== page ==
Coronaviruses: A Scientist’s Race Against Time
Updated: Aug 30
By Saloni Chaurasia, Rockbridge High School, Columbia, MO
As the clock ticks, more and more people are falling victim to COVID-19, and scientists are racing against time to find treatment and prevention strategies. But what’s stopping them? The answer comes from two primary problems. Firstly, coronaviruses (CoVs) are transmitted from person-to-person via respiratory droplets from an infected person’s coughs or sneezes, which makes them highly contagious (CDC, How COVID-19 Spreads, 2020). This can happen in minutes, and up to 25% of patients remain asymptomatic (Du, et al., 2020). This makes it difficult for healthcare workers and researchers to contain patients and establish contact tracing to isolate the infected population. Secondly, it is hard to target CoVs without damaging our cells. CoVs infect via spike protein, which binds to the ACE2 receptor located on the lung alveolar epithelial cells (Hoffmann, et al., 2020). Once they invade the cell, CoVs hijack the host cell’s mechanisms to replicate. Thus, it is hard to combat the virus without damaging the host cell. On the other hand, recent understanding of CoVs structure and mechanism of action enables the scientific world to create a cure or vaccine. The bad news is that these efforts will likely face the perennial hurdles of medical innovation and discovery, long timelines of clinical trials for drug repurposing, and vaccine development, sometimes fickle funding, and changing governmental priorities.
What clinical trials are underway and what can we expect in the near future? Out of the tens of vaccines that are being tested worldwide, there are two that are promising in the United States. First, the biotechnology company Inovio Pharmaceuticals is developing a vaccine, INO-4800, for COVID-19. It uses a “DNA vaccine” approach, meaning INO-4800 delivers synthetic genes that code for proteins to ramp up the recipient’s immune response to COVID-19 (Inovio Pharmaceuticals, Inc., 2020). Inovio’s approach is advantageous due to prior experience with a similar CoV like the MERS vaccine (Inovio Pharmaceuticals, Inc., 2018). Second, the mRNA-1273 from Moderna is an “mRNA vaccine.” This mRNA technology injects snippets of genetic code into a person’s muscle to produce the specific viral proteins targeting COVID-19 structure, which allows the immune system to produce natural antibodies to combat the virus (National Institute of Allergy and Infectious Diseases, 2020). Both the vaccines are in Phase I clinical trials for safety and efficacy testing.
Yet, how do we cure the thousands infected with these fatal viruses? The best strategy is to repurpose existing antiviral drugs known for their safety and efficacy against COVID-19. Recently, hydroxychloroquine, an anti-malarial drug, was found to be effective in a French study but was redacted for violating clinical protocols (Gautret, et al., 2020). Further clinical trials are underway worldwide to ensure its effectiveness. There is a possibility of repurposing HIV drugs (Lopinavir and Ritonavir) reported to exhibit similar genomics and structure to COVID-19 and found to be beneficial in Thailand (Richardson, et al., 2020; Cao, et al., 2020). Another agent that appears to be promising against COVID-19 is Remdesivir, an investigational broad-spectrum antiviral drug, also known as GS-5734. It has been previously tested in humans with Ebola virus infections and in animal models for treating MERS and SARS. A University of Alberta study reported most of its patients had “rapid recoveries in fever and respiratory symptoms,” suggesting its potential (Gordon, et al., 2020). Next, several clinical trials are repurposing potential influenza drugs for COVID-19, such as Umifenovir, Baloxavir, and Favipiravir (Dong, Hu, & Gao, 2020). These drugs boost the immune system and enhance the body’s response to COVID-19. Lastly, scientists are also looking for convalescent plasma as a potential cure. The idea involves injecting plasma collected from treated COVID-19 patients who develop antibodies and transfuse into patients with active infections (Dall, 2020).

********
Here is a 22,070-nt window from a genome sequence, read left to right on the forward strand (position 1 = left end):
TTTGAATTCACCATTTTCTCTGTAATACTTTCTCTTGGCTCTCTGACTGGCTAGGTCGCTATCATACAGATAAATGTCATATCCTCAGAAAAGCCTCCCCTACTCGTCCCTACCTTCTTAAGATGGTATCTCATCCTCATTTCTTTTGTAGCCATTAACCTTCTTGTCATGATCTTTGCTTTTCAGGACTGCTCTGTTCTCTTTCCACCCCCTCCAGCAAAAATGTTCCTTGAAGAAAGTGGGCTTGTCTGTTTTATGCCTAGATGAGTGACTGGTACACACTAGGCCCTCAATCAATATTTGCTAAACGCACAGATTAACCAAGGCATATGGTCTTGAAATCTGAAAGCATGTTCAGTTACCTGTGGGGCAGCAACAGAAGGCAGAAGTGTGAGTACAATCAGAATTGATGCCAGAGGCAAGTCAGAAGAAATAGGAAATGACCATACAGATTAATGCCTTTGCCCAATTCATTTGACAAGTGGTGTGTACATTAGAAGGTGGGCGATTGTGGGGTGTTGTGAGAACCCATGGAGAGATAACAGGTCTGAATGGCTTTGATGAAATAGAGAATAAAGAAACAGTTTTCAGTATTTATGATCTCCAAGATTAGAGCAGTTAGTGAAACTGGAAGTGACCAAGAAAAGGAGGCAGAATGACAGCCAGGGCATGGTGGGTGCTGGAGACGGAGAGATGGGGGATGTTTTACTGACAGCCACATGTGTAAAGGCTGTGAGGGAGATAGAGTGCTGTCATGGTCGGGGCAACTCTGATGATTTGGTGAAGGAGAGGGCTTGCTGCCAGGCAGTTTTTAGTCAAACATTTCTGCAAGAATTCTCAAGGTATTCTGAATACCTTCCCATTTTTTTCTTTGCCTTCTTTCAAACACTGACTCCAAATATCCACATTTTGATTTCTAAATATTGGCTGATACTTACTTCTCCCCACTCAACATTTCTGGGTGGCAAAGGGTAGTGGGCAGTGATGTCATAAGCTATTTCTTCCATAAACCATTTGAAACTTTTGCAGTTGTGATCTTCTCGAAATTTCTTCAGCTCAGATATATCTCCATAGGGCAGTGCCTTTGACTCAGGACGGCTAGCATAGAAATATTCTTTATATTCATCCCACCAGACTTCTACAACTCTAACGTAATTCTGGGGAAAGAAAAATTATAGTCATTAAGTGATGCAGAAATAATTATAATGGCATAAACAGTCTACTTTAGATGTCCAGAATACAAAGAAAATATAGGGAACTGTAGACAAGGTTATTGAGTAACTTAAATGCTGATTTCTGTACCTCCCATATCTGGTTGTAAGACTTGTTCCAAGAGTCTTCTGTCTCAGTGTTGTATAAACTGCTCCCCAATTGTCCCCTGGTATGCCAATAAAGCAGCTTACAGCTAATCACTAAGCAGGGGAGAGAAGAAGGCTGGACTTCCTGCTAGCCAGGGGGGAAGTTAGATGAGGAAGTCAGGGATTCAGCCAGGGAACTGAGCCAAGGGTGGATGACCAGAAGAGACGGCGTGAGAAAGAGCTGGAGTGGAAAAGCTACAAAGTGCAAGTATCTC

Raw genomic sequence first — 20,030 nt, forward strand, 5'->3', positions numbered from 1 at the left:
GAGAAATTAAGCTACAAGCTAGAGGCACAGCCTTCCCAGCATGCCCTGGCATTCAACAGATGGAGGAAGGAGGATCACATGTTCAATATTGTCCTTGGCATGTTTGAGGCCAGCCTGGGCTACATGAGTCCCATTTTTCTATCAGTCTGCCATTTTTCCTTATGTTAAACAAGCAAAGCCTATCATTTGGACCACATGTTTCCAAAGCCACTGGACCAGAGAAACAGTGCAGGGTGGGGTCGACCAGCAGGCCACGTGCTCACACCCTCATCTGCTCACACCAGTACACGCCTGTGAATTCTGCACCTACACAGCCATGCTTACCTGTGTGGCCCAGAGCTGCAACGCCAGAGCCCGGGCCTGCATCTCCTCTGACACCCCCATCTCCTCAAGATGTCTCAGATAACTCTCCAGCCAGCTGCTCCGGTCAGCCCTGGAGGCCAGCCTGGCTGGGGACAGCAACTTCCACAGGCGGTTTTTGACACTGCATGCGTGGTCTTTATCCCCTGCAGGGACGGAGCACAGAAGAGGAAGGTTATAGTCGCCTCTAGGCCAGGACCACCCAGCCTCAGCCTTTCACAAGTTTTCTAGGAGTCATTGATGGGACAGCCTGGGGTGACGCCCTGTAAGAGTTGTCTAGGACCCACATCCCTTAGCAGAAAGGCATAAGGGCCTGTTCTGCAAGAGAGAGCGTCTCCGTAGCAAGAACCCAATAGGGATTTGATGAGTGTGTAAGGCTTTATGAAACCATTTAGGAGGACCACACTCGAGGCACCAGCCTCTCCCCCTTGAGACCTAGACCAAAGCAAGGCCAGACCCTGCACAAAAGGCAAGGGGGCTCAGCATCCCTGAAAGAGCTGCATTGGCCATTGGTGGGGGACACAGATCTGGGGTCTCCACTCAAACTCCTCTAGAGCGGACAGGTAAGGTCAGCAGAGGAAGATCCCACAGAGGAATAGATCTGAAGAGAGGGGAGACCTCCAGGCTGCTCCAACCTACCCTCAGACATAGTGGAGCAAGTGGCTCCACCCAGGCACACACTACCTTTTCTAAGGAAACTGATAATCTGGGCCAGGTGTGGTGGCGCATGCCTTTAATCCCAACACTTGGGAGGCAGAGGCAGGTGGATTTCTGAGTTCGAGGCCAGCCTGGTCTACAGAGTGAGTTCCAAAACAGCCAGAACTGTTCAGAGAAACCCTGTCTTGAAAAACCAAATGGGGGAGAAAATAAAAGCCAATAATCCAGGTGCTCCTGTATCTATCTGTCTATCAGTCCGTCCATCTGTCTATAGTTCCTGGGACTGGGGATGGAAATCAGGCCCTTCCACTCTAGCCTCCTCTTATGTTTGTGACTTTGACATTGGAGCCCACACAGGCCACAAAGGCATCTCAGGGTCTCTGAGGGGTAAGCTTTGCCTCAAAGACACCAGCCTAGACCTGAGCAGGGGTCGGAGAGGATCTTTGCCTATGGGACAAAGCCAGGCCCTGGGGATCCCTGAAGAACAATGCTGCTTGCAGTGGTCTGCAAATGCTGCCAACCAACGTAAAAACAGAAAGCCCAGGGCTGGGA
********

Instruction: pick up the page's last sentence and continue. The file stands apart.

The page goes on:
Figure 1. Possible treatment and prevention strategies to combat COVID-19 infection.
However, what is critical now more than ever is our preparation for the future, including early detection, antibody development for contact tracing, and isolating infected population. Each time the coronaviruses have struck, the outcomes have been deadlier than the previous. The recent COVID-19 pandemic shows our unpreparedness and, in turn, has taken a toll on our economy and healthcare systems. Thus, it is critical to understand CoV’s to prevent this pattern from continuing in the future.
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